Skip Nav

Does Homework Improve Academic Achievement?: If So, How Much Is Best?

How Much Homework?

❶Student reflections on parent involvement with homework.

The Case for Homework

The Case Against Homework
RATE THIS ARTICLE
From the homework laboratories

Urbanites, hipsters, hippies and women are taking up hunting as a way to harvest ethical, sustainable meat and reject the industrial food industry. Animal Welfare and the Ethics of Meat Host Randy Shore, Vancouver Sun reporter Zoe McKnight and Leanne McConnachie of the Vancouver Humane Society talk about the ethics of meat, the reality of industrial farming and animal welfare.

Omnivore Shore a recovered vegetarian takes on two practicing vegetarians over who should eat what and why. The Benefits and Risks of Raw Milk Host Randy Shore welcomes raw milk activist Jackie Ingram and farmer Alice Jongerden of Home on the Range Dairy.

Homework haterz

Main Topics

Privacy Policy

AVRAM GOLDSTEIN Stanford University Does Homework Help? A Review of Research This examination of the controver- sial subject of homework was stimu-.

Privacy FAQs

The average high school student doing homework outperformed 69% of the students in a class with no homework. Homework in middle school was half as effective. In elementary school, there is no measurable correlation between homework and achievement. Despite all the research, homework remains something of a mystery.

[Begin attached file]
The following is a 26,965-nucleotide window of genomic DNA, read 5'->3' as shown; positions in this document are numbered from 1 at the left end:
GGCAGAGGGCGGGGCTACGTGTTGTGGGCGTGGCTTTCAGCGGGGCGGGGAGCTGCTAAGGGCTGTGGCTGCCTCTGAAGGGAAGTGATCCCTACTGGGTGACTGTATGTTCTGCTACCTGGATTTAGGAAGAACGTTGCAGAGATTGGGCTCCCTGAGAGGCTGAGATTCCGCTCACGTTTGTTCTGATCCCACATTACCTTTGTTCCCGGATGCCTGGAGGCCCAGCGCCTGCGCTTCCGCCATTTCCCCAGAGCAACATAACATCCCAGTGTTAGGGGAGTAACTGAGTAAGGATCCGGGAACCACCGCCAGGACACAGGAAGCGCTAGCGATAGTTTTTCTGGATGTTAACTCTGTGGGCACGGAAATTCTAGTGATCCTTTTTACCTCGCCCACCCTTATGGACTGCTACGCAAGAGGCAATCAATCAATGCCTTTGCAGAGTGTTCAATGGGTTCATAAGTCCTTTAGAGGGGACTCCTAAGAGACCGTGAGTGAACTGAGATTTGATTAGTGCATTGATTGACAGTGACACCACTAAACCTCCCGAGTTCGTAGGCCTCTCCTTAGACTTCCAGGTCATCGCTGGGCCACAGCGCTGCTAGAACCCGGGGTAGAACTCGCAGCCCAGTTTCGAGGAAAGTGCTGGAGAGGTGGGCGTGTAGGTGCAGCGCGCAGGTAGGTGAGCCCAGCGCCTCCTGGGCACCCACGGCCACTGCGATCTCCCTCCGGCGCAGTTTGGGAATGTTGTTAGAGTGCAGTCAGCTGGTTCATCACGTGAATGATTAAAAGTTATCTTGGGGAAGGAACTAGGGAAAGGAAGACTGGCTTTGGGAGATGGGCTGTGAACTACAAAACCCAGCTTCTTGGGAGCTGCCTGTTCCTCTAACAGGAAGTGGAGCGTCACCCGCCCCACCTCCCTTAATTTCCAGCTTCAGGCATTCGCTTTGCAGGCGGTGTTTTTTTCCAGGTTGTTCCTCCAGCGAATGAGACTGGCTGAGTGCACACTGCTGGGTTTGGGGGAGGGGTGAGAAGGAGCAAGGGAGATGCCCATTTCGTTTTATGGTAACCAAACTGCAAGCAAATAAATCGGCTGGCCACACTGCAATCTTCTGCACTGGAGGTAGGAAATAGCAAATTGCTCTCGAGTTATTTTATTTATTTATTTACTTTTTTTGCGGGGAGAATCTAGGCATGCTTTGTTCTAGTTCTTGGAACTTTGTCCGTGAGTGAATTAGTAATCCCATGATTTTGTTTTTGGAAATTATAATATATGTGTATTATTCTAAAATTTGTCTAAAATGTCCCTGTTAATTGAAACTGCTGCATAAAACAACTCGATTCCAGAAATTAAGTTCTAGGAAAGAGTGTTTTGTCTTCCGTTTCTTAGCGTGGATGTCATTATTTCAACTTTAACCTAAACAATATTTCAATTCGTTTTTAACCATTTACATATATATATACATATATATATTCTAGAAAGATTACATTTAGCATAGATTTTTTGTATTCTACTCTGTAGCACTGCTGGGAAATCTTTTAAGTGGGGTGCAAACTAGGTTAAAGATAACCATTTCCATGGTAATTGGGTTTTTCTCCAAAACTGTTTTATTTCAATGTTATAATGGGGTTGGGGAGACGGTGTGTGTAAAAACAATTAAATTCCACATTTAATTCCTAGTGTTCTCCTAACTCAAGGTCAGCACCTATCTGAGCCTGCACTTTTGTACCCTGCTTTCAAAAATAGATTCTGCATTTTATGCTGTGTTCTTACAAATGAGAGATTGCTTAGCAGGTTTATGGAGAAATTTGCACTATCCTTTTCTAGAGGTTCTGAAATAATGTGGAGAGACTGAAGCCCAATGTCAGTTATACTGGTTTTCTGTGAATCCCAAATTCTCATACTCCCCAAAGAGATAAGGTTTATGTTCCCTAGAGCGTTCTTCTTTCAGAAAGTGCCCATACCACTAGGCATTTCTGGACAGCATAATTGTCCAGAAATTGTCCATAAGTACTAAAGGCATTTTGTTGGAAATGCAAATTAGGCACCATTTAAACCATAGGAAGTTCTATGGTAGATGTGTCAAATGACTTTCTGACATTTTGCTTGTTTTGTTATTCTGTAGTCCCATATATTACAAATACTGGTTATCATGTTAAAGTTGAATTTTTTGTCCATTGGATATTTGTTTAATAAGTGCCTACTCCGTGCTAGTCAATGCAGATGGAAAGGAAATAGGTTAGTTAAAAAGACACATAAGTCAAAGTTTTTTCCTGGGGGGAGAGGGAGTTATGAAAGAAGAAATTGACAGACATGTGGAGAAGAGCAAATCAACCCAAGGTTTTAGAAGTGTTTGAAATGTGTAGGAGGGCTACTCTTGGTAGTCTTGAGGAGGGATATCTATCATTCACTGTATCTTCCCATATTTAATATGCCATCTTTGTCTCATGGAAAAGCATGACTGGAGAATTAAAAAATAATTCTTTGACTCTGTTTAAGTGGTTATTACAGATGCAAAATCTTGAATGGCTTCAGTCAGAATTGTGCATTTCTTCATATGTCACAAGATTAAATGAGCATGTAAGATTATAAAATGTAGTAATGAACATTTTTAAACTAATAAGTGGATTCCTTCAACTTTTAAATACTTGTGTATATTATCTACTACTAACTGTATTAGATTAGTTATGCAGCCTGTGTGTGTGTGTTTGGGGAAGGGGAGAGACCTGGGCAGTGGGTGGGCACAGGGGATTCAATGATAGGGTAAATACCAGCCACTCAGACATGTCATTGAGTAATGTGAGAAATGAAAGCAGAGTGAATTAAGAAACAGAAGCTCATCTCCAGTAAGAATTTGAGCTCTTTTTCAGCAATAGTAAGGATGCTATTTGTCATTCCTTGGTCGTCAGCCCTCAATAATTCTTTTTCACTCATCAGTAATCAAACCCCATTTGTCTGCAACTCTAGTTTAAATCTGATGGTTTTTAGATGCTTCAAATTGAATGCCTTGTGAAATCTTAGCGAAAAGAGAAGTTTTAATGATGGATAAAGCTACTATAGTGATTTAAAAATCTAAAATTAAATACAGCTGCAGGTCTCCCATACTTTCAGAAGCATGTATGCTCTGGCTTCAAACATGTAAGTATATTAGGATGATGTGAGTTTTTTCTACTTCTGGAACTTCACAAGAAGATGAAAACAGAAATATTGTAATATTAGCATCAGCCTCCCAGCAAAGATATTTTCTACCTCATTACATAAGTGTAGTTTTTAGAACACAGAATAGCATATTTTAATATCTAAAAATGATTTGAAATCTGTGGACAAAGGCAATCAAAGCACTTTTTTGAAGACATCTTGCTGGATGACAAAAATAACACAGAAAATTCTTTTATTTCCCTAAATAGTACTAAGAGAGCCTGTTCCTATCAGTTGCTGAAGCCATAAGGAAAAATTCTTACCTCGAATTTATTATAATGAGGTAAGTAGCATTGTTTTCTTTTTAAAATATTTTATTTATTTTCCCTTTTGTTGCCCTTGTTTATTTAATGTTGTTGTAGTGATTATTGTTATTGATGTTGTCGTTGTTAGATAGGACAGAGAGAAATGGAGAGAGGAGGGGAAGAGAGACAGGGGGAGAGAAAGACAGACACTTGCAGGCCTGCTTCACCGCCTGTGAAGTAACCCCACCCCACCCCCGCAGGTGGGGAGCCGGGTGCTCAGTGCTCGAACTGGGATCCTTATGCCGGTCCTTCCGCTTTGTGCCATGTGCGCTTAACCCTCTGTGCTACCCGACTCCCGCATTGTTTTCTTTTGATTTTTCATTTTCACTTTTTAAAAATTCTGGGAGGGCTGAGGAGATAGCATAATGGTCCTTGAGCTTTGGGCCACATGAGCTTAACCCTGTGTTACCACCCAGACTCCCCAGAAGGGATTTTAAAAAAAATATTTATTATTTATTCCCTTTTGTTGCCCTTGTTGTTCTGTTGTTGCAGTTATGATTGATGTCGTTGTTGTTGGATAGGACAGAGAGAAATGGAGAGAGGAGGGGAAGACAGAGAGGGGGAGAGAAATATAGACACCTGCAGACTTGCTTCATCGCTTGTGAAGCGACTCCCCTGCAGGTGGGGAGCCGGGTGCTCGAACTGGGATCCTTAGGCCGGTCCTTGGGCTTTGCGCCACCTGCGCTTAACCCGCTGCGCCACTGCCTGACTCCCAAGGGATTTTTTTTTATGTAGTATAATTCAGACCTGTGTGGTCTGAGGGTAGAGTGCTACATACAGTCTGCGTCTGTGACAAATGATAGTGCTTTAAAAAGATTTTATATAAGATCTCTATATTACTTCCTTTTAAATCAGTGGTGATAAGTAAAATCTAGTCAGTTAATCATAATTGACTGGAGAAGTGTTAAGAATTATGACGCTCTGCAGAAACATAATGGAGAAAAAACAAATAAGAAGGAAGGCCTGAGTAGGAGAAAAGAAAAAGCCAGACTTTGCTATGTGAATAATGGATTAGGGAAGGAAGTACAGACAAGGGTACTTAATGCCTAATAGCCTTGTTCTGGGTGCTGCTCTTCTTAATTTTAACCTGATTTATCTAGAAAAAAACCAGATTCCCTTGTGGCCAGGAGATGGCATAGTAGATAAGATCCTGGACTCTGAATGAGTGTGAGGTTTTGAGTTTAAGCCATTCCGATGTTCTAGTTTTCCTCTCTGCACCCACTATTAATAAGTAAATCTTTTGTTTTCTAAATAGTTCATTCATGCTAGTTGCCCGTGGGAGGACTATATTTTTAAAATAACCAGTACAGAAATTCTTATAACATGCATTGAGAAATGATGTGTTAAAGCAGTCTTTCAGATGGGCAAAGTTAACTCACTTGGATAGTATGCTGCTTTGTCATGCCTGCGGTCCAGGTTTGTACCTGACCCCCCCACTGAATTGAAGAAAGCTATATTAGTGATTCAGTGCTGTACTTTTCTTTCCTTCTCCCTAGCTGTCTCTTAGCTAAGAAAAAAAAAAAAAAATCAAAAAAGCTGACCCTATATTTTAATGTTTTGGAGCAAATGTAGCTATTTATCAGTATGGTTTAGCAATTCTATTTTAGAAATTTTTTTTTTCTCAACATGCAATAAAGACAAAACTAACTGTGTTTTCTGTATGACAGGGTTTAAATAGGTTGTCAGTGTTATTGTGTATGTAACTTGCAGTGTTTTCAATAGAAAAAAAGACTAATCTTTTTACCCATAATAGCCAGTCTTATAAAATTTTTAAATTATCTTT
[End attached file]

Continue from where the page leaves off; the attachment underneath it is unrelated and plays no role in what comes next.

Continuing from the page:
About Our Ads

Research suggests that, with two exceptions, homework for elementary children is not beneficial and does not boost achievement levels. The first exception is in the case of a student who is struggling to complete classroom tasks. And the news isn’t much better for children in middle school or junior high school. If the raw correlation between achievement (test scores or grades) and time spent on homework in Cooper’s initial research review is “nearly nonexistent” for grades 3 through 5, it remains extremely low for grades 6 through 9.

Cookie Info

The conflicting nature of the research findings noted in this review reflects the continuing debate surrounding the value of homework. Over the past years, the public's support for homework has waxed and waned on a fairly regular cycle. Second graders, for example, should do about 20 minutes of homework each night. High school seniors should complete about two hours of homework each night. The National PTA and the National Education Association both support that guideline.